§ 7. Mr. Warbey
asked the Minister of Pensions and National Insurance how many persons claiming benefit for pneumoconiosis under the Insurance (Industrial Injuries) Acts were examined by pneumoconiosis medical panels in 1952 and 1953, respectively; in how many cases the panels diagnosed the existence of the disease; and the proportion of confirmed diagnoses in each of these years.
§ Mr. Peake
The number of persons claiming benefit for pneumoconiosis under the National Insurance (Industrial Injuries) Acts first examined by the pneumoconiosis medical panels in 1952 was 5,439, and in 1953, 7,123. Of these, 3,472 and 4,648 respectively were found to be suffering from the disease, representing, for each year, about two-thirds of the number examined.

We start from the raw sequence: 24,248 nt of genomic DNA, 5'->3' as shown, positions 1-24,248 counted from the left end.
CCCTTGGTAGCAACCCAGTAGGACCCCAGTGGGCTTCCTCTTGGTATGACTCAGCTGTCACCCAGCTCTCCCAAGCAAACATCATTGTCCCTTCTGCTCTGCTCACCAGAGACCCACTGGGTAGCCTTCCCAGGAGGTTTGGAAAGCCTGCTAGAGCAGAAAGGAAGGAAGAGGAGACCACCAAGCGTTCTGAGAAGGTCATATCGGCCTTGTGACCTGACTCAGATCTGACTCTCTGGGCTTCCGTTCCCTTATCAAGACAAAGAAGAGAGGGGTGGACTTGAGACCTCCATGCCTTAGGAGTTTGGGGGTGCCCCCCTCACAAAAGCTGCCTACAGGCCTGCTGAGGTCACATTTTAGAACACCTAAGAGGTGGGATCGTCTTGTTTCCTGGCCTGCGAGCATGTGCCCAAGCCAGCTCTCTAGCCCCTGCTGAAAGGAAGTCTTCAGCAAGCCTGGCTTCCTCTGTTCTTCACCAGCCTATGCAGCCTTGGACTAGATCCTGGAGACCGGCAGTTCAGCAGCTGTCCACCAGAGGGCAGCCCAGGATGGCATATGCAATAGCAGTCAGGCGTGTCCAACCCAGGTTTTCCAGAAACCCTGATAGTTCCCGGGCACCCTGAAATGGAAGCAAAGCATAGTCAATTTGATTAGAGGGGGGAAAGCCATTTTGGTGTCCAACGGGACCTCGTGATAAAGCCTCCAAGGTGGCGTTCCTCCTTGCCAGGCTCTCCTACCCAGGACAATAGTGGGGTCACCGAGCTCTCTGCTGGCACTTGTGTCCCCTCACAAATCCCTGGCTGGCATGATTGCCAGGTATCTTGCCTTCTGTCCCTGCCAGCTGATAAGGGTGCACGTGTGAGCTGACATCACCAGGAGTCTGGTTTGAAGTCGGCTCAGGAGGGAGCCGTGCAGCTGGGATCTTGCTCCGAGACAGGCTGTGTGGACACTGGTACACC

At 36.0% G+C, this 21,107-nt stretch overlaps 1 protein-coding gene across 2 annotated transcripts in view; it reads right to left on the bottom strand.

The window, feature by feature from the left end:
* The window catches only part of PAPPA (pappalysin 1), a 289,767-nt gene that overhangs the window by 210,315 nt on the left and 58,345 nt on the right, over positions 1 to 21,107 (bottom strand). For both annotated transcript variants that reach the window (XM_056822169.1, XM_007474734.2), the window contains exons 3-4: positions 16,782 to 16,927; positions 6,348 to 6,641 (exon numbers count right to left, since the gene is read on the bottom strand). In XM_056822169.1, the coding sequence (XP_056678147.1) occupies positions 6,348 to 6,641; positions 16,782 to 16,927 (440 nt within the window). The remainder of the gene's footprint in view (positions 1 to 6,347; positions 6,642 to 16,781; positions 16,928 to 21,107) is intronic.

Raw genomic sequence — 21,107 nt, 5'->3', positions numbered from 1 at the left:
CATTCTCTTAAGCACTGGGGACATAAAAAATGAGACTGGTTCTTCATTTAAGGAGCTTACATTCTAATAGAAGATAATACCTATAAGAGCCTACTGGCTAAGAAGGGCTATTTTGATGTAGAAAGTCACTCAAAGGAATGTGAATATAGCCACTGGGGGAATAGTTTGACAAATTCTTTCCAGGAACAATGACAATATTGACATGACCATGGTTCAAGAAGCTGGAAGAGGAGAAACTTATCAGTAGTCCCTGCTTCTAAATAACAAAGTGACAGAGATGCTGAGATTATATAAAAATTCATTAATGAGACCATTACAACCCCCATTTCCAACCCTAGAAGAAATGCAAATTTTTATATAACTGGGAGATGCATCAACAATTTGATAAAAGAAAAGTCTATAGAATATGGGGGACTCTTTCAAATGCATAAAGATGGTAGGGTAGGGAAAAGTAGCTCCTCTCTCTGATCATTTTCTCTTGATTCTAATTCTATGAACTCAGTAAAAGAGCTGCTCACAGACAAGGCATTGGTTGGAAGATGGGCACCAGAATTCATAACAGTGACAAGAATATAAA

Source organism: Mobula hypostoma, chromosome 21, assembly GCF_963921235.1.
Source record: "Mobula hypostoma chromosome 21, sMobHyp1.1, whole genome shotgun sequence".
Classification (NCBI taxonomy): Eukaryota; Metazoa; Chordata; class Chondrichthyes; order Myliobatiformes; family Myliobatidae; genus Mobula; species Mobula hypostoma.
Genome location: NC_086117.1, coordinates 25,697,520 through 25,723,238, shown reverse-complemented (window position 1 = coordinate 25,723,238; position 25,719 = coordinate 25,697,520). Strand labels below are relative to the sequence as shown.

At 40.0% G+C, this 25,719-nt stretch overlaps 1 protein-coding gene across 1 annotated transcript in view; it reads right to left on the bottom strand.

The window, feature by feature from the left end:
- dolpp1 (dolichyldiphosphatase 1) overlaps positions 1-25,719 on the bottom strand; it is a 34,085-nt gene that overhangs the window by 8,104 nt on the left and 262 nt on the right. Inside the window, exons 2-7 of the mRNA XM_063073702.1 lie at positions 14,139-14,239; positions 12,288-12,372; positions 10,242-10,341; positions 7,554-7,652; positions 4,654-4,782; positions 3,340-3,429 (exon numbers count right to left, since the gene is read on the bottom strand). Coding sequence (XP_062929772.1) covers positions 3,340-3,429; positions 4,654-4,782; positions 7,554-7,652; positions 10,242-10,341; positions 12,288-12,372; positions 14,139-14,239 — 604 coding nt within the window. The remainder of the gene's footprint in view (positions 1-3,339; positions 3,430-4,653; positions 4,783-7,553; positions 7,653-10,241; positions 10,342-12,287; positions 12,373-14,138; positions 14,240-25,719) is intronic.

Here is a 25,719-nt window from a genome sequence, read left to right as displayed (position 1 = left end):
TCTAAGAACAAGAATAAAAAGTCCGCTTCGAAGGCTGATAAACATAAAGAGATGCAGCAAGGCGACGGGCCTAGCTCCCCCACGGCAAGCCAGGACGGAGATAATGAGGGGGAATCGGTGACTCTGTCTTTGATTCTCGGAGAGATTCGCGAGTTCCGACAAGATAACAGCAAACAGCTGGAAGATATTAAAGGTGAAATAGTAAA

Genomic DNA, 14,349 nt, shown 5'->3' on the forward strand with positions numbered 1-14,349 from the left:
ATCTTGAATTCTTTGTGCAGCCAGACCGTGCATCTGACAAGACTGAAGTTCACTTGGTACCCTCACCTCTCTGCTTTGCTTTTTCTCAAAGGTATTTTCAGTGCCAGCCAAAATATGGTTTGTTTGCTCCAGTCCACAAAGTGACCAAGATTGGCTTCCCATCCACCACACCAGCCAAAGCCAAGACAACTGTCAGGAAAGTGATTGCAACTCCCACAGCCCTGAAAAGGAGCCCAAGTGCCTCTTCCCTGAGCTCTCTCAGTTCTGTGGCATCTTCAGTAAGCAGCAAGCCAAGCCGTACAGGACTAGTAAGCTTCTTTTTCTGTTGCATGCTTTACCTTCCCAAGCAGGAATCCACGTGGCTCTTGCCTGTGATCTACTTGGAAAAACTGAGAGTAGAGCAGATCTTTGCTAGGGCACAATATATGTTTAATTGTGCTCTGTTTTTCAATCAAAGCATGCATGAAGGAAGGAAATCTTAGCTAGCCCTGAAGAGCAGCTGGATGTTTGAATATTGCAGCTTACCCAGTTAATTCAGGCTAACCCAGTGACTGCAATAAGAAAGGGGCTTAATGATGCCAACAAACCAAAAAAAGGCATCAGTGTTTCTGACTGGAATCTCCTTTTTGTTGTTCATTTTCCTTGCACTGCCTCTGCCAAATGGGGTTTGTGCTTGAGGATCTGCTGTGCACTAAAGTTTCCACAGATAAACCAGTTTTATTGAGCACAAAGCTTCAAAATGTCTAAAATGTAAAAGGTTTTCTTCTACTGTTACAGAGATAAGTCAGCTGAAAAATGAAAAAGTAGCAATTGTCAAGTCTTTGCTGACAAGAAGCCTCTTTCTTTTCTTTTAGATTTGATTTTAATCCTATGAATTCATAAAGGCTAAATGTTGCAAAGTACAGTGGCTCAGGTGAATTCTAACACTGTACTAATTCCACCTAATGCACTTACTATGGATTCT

§ Mr. Warbey
I wonder whether the Minister can explain how it is that in the case of the Sheffield pneumoconiosis panel there has been a marked fall in the proportion of claims accepted by the panel in 1953 when compared with the proportion in 1952? Would he look into this matter to see whether there is any difference in the criteria of diagnosis between one panel and another? When men go before the panel their own doctors have in nearly every case diagnosed the 875 existence of the disease, and it is a surprise when they are not given the benefit of the doubt by the panel.
§ Mr. Peake
I think it is a matter for satisfaction that the proportion found to be suffering from the disease in Sheffield is, on the whole, smaller than it is throughout the country, but I will certainly look into the points which the hon. Member made. I think he should bear in mind that pneumoconiosis covers a very wide number of different types of disease and that the types which come before the Sheffield panel are not necessarily the same as those which come before panels in other parts of the country.